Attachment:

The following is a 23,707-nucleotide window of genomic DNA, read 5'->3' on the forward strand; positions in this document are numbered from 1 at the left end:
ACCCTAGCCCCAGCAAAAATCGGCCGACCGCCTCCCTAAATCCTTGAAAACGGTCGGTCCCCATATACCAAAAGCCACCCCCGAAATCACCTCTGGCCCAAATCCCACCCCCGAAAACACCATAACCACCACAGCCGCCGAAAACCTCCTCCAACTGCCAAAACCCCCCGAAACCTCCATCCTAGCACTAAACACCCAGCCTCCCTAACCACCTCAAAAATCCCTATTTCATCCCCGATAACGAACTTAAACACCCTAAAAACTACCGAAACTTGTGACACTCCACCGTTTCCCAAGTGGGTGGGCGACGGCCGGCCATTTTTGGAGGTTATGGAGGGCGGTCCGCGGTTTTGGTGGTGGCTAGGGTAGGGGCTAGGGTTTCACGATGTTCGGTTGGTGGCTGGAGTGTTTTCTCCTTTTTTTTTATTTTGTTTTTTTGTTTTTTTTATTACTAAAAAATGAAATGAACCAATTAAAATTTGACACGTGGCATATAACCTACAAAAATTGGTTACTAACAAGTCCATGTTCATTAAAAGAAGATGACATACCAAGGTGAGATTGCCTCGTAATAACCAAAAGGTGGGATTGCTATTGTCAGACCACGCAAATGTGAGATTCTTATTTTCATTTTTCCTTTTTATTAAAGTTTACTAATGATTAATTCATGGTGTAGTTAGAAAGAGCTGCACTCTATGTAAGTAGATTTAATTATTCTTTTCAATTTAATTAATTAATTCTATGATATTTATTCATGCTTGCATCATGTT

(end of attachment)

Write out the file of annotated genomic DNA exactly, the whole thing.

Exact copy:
The following is a 23,707-nucleotide window of genomic DNA, read 5'->3' on the forward strand; positions in this document are numbered from 1 at the left end:
ACCCTAGCCCCAGCAAAAATCGGCCGACCGCCTCCCTAAATCCTTGAAAACGGTCGGTCCCCATATACCAAAAGCCACCCCCGAAATCACCTCTGGCCCAAATCCCACCCCCGAAAACACCATAACCACCACAGCCGCCGAAAACCTCCTCCAACTGCCAAAACCCCCCGAAACCTCCATCCTAGCACTAAACACCCAGCCTCCCTAACCACCTCAAAAATCCCTATTTCATCCCCGATAACGAACTTAAACACCCTAAAAACTACCGAAACTTGTGACACTCCACCGTTTCCCAAGTGGGTGGGCGACGGCCGGCCATTTTTGGAGGTTATGGAGGGCGGTCCGCGGTTTTGGTGGTGGCTAGGGTAGGGGCTAGGGTTTCACGATGTTCGGTTGGTGGCTGGAGTGTTTTCTCCTTTTTTTTTATTTTGTTTTTTTGTTTTTTTTATTACTAAAAAATGAAATGAACCAATTAAAATTTGACACGTGGCATATAACCTACAAAAATTGGTTACTAACAAGTCCATGTTCATTAAAAGAAGATGACATACCAAGGTGAGATTGCCTCGTAATAACCAAAAGGTGGGATTGCTATTGTCAGACCACGCAAATGTGAGATTCTTATTTTCATTTTTCCTTTTTATTAAAGTTTACTAATGATTAATTCATGGTGTAGTTAGAAAGAGCTGCACTCTATGTAAGTAGATTTAATTATTCTTTTCAATTTAATTAATTAATTCTATGATATTTATTCATGCTTGCATCATGTT